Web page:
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Back Care and Standing Work

According to the latest injury figures from the Bureau of Labor Statistics, each year there are over 880,000 cases of back injuries that account for 1 in 4 nonfatal occupational injuries involving days away from work. In most sectors of industry, back injuries now rank either second or third overall (Bureau of Labor Statistics, 1998).

low back pain woman hands lumbar posterior color photo

Back care for standing work
Over our lifetimes, 8 out of 10 people will experience a back injury and back pain. Most back injuries are painful, debilitating, and life changing. As a former sufferer, I know firsthand how important it is to learn how to improve the health of the spine and take steps to prevent back injury.

Training to prevent low back disorders requires both a working understanding of the spine and knowledge of back injury risk factors.

Back Basics
The spine is a flexible structure that consists of 24 movable bones, called vertebrae (7 in the neck, 12 in the chest, 5 in the lower back) that are connected by tough ligaments and separated by pads of cartilage, called intervertebral discs, that act as shock absorbers and allow the flexible movement of the spine, especially at the neck and the lower back.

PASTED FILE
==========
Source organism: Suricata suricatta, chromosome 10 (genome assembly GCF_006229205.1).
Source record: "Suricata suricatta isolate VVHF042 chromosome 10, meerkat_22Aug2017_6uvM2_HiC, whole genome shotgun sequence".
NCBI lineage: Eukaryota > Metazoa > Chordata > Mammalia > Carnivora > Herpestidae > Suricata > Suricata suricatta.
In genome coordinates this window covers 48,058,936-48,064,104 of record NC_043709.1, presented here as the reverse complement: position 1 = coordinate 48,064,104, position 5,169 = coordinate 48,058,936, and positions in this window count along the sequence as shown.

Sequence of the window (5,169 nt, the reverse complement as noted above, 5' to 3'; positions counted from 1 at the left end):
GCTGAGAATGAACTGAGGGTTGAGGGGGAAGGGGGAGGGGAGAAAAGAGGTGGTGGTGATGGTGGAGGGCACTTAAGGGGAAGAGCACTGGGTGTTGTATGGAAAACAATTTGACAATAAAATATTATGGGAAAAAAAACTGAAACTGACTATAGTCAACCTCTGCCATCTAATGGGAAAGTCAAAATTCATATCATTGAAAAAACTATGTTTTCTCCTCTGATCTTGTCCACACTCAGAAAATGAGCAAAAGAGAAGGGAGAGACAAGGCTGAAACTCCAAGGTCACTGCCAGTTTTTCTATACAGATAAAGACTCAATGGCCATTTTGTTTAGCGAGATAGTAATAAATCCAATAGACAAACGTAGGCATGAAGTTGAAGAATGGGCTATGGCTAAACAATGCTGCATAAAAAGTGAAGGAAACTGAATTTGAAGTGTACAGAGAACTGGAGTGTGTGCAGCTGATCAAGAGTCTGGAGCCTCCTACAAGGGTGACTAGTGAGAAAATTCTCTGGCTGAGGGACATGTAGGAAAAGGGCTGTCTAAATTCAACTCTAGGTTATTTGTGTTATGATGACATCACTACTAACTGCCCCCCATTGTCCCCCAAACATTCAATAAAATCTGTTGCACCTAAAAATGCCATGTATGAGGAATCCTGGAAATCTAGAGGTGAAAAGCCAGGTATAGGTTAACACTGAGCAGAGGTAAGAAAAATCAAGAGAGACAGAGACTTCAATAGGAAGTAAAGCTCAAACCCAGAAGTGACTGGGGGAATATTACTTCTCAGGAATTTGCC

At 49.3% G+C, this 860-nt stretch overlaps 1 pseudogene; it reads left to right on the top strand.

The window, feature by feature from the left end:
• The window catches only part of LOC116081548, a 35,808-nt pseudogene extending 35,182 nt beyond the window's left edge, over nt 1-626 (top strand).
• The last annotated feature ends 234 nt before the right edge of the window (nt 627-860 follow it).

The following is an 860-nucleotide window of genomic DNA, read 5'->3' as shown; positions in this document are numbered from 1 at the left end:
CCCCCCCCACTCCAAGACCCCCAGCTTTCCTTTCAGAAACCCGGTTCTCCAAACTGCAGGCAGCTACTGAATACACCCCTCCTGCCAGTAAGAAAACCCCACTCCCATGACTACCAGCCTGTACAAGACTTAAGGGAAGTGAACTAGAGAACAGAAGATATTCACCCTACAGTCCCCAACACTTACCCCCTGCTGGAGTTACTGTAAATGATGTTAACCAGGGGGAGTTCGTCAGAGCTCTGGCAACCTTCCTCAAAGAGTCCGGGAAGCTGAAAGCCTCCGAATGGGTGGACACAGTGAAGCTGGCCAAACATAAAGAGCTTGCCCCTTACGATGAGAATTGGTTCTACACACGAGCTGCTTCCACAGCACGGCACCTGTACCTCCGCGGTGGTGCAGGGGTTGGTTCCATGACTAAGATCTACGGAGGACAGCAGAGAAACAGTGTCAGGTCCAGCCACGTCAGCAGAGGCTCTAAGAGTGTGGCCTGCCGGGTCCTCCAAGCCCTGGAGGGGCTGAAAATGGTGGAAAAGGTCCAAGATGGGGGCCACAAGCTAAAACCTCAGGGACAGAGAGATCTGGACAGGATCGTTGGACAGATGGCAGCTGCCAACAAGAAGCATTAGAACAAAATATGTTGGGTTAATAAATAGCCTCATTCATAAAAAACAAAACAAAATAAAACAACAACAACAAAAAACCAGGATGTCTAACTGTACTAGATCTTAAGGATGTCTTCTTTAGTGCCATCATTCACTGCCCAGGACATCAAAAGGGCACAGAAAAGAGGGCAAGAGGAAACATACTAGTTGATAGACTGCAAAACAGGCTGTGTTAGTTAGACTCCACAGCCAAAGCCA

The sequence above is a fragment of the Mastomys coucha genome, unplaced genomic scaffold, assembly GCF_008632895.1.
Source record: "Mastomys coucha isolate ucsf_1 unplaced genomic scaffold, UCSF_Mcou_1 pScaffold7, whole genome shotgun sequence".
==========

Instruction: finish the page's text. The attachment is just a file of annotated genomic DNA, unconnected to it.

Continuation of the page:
When we are standing, the spine naturally curves both inwards and outwards. The inward curve, a position called lordosis, curves towards the front of the body at the lower back and neck regions. The outward curve, a position called kyphosis, curves towards the back of the body at the chest. Whenever we bend over, while standing, the five lumbar vertebrae of the lower back change position and shift from being in lordosis to being in kyphosis when we are completely bent over. The lumbar vertebrae change position again as we stand up from being bent over returning to lordosis position. Think about how much you move around and bend during a normal day. The lower back is probably the most used part of the spine, which likely accounts for the fact that low back pain and injury disorders are the most common back complaints.

Causes of Low Back Pain:

  • straining the muscles or ligaments
  • pressure on the intervertebral discs
  • nerve compression or entrapment
  • damage to the vertebra

In a review of the research literature, the National Institute of Occupational Safety and Health concluded that “muscle strain is probably the most common type of work or nonwork back pain” (Bernard, 1997). That’s good news for ergonomists because it means that we can investigate ways to reduce the effort of work to minimize injury risks.

The health of the intervertebral discs plays a major role in back injuries. If discs are damaged and begin to degenerate, the back loses flexibility and the capacity to absorb the daily forces associated with standing, moving and working. Intervetebral discs don't have a normal blood supply, instead, as the discs change shape as we move around, nutrients are drawn into the discs and waste products are pumped out. Moving the body helps this process by intermittently changing the forces on the discs. Moving around helps to keep the spine healthy.

What are the risk factors for low back injuries?
With data from over 40 research studies we now have a pretty good idea of the major risk factors for back injuries. These factors are: